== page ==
Investors who doubted whether Kinder Morgan (KMI) would actually cut its dividend, now have to face the cold hard truth.As noted on Monday:
The pipeline giant announced Tuesday after the close that it is slashing its annual dividend to 50 cents from $2.04. Its shares immediate fell in after-hours trading. By 5 p.m. the stock was showing a 7% drop to $14.60 from a close at $15.72.
The company said the reduced dividend payment, which it foreshadowed in a press release last Friday, would give it the capital it needs to fund its expansion plans and allow it to maintain an investment grade credit rating.
Rich Kinder, executive chairman of the KMI board, said in the statement:
We evaluated numerous options, including significant asset sales, but ultimately concluded that these other options were uneconomic to our investors in the long run. This decision was not made lightly, but we believe it is in the best interests of the company, its shareholders and employees. It will allow us to continue to maintain and grow our outstanding set of midstream energy assets without being required to issue equity at valuations prevalent in today’s market while maintaining a solid investment grade rating on our debt obligations. We are directly addressing concerns about our investment grade rating and concerns about the need to issue additional equity. We believe today’s action is beneficial to our shareholders.The dividend cut begins with the fourth quarter payment due in February....MORE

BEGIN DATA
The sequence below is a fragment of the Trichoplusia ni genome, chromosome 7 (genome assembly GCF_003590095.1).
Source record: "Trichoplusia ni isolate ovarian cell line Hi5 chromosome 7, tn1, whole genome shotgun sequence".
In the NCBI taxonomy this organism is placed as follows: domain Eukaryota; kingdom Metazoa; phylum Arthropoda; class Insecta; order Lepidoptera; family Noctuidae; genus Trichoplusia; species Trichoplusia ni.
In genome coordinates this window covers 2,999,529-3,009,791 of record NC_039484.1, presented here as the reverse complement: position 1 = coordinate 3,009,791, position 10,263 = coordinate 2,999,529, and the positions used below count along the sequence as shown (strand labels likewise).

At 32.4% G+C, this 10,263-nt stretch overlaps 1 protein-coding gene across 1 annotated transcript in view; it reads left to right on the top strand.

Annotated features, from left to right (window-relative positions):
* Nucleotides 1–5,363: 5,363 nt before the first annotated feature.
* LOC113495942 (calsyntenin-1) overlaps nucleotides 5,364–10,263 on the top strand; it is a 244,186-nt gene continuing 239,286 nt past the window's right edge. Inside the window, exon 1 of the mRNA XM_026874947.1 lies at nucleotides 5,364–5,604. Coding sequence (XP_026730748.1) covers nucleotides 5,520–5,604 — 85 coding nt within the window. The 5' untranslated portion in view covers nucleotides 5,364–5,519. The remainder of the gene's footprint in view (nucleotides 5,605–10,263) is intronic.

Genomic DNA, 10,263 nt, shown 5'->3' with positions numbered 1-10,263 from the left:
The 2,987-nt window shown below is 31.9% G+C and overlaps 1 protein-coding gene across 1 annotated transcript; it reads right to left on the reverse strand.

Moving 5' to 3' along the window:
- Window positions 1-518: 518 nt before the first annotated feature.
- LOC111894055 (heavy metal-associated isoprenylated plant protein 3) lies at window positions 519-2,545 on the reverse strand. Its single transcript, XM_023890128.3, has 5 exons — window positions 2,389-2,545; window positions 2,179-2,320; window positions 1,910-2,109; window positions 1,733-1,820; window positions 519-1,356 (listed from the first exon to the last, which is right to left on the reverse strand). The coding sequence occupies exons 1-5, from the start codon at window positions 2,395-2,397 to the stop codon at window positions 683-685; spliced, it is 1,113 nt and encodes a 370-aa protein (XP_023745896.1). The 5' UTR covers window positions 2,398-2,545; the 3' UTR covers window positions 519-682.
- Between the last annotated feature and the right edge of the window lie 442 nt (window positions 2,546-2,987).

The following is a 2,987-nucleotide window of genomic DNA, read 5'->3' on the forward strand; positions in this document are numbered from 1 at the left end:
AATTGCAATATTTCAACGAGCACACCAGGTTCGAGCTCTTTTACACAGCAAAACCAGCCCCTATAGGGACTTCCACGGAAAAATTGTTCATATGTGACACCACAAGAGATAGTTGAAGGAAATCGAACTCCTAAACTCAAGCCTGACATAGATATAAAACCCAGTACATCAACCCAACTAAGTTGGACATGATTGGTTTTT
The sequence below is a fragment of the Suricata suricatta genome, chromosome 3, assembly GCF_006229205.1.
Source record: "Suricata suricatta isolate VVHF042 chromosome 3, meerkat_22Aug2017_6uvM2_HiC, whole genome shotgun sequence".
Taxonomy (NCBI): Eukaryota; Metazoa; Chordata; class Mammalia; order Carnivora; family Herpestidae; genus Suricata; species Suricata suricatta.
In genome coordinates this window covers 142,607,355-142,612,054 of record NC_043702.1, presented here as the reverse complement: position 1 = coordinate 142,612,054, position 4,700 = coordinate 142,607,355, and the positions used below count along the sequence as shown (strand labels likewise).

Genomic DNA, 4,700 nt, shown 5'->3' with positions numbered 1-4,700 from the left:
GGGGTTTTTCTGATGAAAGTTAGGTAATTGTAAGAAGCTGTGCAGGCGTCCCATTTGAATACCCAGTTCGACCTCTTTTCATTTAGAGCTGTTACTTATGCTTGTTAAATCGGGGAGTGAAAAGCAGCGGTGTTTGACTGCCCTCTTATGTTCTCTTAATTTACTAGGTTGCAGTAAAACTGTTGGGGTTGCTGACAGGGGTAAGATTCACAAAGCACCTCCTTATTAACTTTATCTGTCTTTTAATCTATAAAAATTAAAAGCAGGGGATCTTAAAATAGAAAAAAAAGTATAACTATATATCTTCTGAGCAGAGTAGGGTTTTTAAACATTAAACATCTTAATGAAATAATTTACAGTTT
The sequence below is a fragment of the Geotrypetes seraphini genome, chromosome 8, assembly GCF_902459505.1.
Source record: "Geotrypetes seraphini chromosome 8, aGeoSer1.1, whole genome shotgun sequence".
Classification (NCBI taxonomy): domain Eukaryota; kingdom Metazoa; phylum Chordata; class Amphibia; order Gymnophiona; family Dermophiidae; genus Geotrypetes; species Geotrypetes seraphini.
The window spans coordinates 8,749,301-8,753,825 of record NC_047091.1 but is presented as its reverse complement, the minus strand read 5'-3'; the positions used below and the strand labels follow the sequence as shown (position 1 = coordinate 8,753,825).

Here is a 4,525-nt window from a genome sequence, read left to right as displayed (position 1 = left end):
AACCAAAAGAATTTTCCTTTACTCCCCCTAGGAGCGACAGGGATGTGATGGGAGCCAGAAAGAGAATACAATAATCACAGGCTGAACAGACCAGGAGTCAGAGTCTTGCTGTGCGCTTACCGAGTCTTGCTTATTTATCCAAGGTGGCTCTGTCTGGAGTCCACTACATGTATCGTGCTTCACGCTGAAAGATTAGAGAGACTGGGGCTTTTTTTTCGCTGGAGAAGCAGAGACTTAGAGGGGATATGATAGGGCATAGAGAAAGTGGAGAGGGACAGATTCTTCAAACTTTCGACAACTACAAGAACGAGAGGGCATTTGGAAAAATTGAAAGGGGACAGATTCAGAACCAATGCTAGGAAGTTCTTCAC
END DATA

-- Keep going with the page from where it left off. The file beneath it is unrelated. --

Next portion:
...Because there is no longer a place on the chart you can point to and call long term support, the trick now will be judging when the sellers have exhausted themselves. To that end a cut in the dividend would probably have the paradoxical effect of setting a firm bottom.In late pre-market trade the stock is up 67 cents (4.26%) at $16.39.
More to come.